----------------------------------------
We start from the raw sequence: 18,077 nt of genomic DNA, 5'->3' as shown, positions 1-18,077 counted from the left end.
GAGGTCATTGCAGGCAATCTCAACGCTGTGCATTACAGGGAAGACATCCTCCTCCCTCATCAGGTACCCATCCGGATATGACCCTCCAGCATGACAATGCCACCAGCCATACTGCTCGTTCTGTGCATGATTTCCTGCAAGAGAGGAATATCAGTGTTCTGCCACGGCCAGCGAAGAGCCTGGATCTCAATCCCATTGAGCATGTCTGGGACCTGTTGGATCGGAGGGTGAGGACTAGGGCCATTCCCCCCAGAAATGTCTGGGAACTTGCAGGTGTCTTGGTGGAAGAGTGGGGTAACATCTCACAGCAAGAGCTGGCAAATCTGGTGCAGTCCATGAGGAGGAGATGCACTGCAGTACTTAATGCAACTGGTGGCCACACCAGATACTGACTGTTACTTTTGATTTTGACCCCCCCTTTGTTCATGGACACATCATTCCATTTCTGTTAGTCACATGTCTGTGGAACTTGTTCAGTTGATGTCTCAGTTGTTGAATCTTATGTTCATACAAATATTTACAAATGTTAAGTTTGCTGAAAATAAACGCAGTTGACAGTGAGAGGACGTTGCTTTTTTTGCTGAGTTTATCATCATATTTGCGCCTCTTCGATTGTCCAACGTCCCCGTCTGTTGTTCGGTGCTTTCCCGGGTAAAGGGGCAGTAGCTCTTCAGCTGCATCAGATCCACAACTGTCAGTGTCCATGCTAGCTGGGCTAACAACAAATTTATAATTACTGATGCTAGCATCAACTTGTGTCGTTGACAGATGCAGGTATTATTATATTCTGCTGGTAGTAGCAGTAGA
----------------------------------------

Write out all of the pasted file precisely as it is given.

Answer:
We start from the raw sequence: 18,077 nt of genomic DNA, 5'->3' as shown, positions 1-18,077 counted from the left end.
GAGGTCATTGCAGGCAATCTCAACGCTGTGCATTACAGGGAAGACATCCTCCTCCCTCATCAGGTACCCATCCGGATATGACCCTCCAGCATGACAATGCCACCAGCCATACTGCTCGTTCTGTGCATGATTTCCTGCAAGAGAGGAATATCAGTGTTCTGCCACGGCCAGCGAAGAGCCTGGATCTCAATCCCATTGAGCATGTCTGGGACCTGTTGGATCGGAGGGTGAGGACTAGGGCCATTCCCCCCAGAAATGTCTGGGAACTTGCAGGTGTCTTGGTGGAAGAGTGGGGTAACATCTCACAGCAAGAGCTGGCAAATCTGGTGCAGTCCATGAGGAGGAGATGCACTGCAGTACTTAATGCAACTGGTGGCCACACCAGATACTGACTGTTACTTTTGATTTTGACCCCCCCTTTGTTCATGGACACATCATTCCATTTCTGTTAGTCACATGTCTGTGGAACTTGTTCAGTTGATGTCTCAGTTGTTGAATCTTATGTTCATACAAATATTTACAAATGTTAAGTTTGCTGAAAATAAACGCAGTTGACAGTGAGAGGACGTTGCTTTTTTTGCTGAGTTTATCATCATATTTGCGCCTCTTCGATTGTCCAACGTCCCCGTCTGTTGTTCGGTGCTTTCCCGGGTAAAGGGGCAGTAGCTCTTCAGCTGCATCAGATCCACAACTGTCAGTGTCCATGCTAGCTGGGCTAACAACAAATTTATAATTACTGATGCTAGCATCAACTTGTGTCGTTGACAGATGCAGGTATTATTATATTCTGCTGGTAGTAGCAGTAGA